It was at that moment in time that the Metric Conversion Act of 1975 was being debated in Congress. I was so moved by my calculations that I met with some of my student colleagues in an open class session to "lobby" for the bill. We were disappointed, though, that the bill was watered down from its original target of mandatory 10year conversion.
Standards abound in my healthcare profession: Joint Commission standards, some measurement standards, legal standards, procedural standards. We are awash with them. But it never ceases to amaze me that when it comes to a universal standard of measurement, we American healthcare folks are still using the WOMBAT (Way Of Measuring Badly in America Today) measurement system.
When I enter a patient's height and weight into the computer at work, I must obtain and enter it in WOMBAT, and the computer converts it to the centimeters and kilograms it is supposed to be in. I can't ask patients how many centimeters tall they are; they just don't know. An established standard of measurement is essential to any modern nation, and certainly should be required by the one nation which claims to set the standards for so many things in the world: the U.S.
Most people do not realize that the standardization of the inch for worldwide use did not occur until 1959. Prior to that the inch had been defined differently among the major inchusing countries: the U.S., Great Britain, and Canada. Each of those countries had their own definition of the inch, and in each case the inch was defined in terms of metric units, the only set of internationallyaccepted standards of length, mass, etc.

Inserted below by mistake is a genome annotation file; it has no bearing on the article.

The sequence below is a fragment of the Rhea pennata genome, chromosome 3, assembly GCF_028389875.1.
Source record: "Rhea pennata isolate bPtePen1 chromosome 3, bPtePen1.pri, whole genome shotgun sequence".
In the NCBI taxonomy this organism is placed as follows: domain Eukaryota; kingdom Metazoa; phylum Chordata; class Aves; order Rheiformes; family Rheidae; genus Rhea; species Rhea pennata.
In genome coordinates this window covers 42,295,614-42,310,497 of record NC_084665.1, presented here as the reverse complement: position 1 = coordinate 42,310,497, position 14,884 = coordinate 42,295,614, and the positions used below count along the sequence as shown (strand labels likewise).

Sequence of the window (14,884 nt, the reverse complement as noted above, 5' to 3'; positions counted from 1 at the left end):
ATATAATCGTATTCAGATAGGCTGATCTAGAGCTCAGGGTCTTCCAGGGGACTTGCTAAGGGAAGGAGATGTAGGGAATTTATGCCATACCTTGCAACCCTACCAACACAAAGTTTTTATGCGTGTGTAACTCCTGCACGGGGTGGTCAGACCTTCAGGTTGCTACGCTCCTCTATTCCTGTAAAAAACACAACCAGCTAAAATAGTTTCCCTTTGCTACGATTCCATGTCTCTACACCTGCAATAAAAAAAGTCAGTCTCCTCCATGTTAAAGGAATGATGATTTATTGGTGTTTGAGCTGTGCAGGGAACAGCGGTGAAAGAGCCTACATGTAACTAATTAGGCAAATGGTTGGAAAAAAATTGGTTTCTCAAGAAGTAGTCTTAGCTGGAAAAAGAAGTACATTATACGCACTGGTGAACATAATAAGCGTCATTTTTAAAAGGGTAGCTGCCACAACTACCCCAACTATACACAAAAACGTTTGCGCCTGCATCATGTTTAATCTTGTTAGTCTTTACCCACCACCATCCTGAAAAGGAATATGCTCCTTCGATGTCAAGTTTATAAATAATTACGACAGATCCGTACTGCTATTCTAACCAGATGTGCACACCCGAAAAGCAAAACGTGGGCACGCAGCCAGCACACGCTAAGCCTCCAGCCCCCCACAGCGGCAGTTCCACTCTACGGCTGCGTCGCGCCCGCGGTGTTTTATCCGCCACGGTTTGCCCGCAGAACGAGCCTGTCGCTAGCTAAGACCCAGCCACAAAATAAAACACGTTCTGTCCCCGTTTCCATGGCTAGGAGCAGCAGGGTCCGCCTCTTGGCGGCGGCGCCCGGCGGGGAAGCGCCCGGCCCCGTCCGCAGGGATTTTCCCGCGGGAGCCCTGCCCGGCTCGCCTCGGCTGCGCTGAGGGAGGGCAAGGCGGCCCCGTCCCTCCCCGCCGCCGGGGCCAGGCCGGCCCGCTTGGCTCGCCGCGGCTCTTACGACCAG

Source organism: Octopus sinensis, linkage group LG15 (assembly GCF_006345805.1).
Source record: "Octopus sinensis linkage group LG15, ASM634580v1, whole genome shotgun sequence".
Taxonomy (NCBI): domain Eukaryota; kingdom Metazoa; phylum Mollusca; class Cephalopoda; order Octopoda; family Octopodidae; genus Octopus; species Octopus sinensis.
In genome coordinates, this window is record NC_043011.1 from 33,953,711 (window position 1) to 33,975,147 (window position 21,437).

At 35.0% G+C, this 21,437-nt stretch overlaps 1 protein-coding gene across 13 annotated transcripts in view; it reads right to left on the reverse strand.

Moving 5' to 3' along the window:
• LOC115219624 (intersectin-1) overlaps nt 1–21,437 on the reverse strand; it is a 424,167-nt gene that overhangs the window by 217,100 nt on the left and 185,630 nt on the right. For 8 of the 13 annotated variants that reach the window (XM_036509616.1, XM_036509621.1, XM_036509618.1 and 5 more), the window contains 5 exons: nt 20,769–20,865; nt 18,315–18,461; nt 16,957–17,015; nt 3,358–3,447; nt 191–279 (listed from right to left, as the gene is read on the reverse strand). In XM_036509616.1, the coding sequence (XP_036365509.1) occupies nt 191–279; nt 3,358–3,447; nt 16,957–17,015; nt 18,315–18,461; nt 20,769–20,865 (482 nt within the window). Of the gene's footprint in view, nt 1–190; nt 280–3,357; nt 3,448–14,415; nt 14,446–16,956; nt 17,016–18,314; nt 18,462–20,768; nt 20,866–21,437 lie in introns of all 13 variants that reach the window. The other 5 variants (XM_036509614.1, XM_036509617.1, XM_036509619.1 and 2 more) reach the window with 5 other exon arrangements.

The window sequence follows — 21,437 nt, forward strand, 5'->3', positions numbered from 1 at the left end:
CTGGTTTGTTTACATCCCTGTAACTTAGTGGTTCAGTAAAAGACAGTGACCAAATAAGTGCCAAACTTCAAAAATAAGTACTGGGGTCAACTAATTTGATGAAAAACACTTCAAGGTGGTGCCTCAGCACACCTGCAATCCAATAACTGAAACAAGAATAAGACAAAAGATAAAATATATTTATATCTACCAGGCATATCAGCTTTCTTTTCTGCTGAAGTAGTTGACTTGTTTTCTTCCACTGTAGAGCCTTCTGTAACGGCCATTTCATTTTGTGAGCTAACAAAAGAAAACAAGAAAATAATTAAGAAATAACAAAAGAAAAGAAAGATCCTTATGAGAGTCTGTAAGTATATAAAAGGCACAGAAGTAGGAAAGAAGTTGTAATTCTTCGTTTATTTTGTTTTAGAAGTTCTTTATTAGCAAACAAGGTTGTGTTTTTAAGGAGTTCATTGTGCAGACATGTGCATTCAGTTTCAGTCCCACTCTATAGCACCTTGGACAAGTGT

In the U.S. the metric system was made legal for all purposes, by the Metric Act of 1866, long before any law defined our common U.S. measures. Later, the Mendenhall Order of 1893 defined our common nonmetric units in terms of metric units. That law regarded metric units as the fundamental and internationallyaccepted standards for the U.S. It was this law that formally defined the inch based on the conversion factor of 39.37 inches = 1 meter as stated in the Act of 1866. This ratio gives an inch approximately equal to 25.40005 mm.
In Great Britain the National Physical Laboratory made comparisons of the Imperial Standard Yard to the International Meter, which yielded differing values for the inch over the years. The 1922 value of 25.399956 mm per inch by was arbitrarily selected for use in calibrating the most precise measuring devices.
The Canadian Parliament in 1951 established their inch based on a legal definition of the yard as 0.9144 m. This ratio defined the inch as 25.4 mm, a third definition of the inch. The Canadian inch was about 2 parts in 10^{6} smaller than the U.S. standard and about 2 parts in 10^{6} larger than the British standard.
The differences in definitions of the inch were enough to cause confusion, inefficiencies, and difficulties during World War II in attempts to interchange various precision products. It was not until later, in 1959, that the definition of the inch was standardized worldwide as 25.4 millimeters exactly.
But that agreement has not completely solved all the problems caused by differing values for the inch. A problem still exists for the foot, where the international foot (based on the 25.4 mm inch) and the survey foot (based on the 25.40005 mm inch) are both still in use. The Coast and Geodetic Survey continues to use the survey foot, whereas the rest of industry uses the 25.4 mm inch. This leaves us with two definitions of the mile, one based on the international foot and the other based on the survey foot. Although this may not seem like much, it causes the two miles to differ by about 3.2 mm (1/8 inch), or in 100 miles to differ by about 32 cm (over one foot)!